The diagnosis of pneumonia was based on the presence of an acute lower respiratory infection with parenchymal densities on chest radiograph that were neither preexisting nor of any known cause. Severe CAP (SCAP) was defined according to the ATS-GL (8). The remaining patients were classified as having nonsevere CAP (NSCAP). Nonresponders were defined as patients with persistent or increasing fever and/or leukocytosis, or those showing marked clinical deterioration after the first 24 h, but within 5 d of hospitalization. Sputum specimens were considered adequate for analysis if they had more than 25 polymorphonuclear leukocytes and fewer than 10 epithelial cells per low-power field. These smears were considered positive when more than 10 of 20 oil immersion fields showed the same morphologic type of organism. Sputum cultures were considered positive if growth was moderate or large. Sputum samples that were received more than 24 h after admission were excluded from the study. Blood cultures were done using the Bactec 9240 system (Becton Dickinson, Sparks, MD). Blood culture data were analyzed only if at least two sets of cultures had been obtained before initiation of antibiotics. The following isolates were considered contaminants and were excluded from analysis: coagulase-negative staphylococci, Micrococcus spp., Streptococcus bovis, Propionibacterium spp., and diphtheroids. Statistical analyses were done using the Student t test, χ2 test, the Fisher exact test, and the binomial test as appropriate. The α level for rejecting the null hypothesis was equal to 0.05.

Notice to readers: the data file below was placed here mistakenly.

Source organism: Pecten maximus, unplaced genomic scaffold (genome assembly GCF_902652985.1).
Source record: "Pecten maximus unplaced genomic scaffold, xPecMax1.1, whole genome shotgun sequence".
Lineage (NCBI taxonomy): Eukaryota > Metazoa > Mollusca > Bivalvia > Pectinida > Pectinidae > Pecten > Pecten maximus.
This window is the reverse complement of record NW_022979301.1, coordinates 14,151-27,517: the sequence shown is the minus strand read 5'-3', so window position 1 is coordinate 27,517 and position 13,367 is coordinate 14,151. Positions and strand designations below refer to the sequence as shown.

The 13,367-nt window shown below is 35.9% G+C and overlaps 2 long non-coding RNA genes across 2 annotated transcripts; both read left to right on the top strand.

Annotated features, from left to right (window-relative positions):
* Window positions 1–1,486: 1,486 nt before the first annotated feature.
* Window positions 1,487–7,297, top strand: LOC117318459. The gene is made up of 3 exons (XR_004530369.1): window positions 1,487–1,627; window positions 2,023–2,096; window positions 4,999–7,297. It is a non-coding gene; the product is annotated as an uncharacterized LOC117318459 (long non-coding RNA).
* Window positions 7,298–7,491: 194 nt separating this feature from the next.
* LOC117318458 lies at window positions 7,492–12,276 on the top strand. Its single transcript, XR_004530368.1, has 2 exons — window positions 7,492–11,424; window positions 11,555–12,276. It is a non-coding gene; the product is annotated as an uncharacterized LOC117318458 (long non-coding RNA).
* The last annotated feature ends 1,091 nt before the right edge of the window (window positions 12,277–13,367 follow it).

The study population consisted of 184 patients. Patient characteristics are shown in Table 2. Ages ranged from 18 to 99 yr, with a mean of 61.7 ± 21 yr. Patients with SCAP were significantly older than those with NSCAP, were more likely to have come from long-term care facilities (LTCFs), had a longer length of stay (LOS), and experienced a higher mortality.

Table 2. PATIENT CHARACTERISTICS

NSCAPSCAPTotalp Value*
Study population13054184
Age, yr56.3 ± 20.774.7 ± 15.761.7 ± 21<0.001
LTCF before admission10 (8%)33 (61%)43 (23%)<0.01
Antibiotics before admission 19 (15%) 7 (13%)26 (14%)<0.9
Mean LOS, d5.9 ± 3.211.2 ± 8.27.5 ± 5.7<0.001
Nonresponders6 (4.6%)19 (35%)25 (13.6%)<0.0001
Mortality1 (0.8%)14 (26%)15 (8%)<0.0001

Definition of abbreviations: LOS = length of stay; LTCF = long-term care facility; NSCAP = Nonsevere community-acquired pneumonia; SCAP = severe community- acquired pneumonia.

*NSCAP versus SCAP.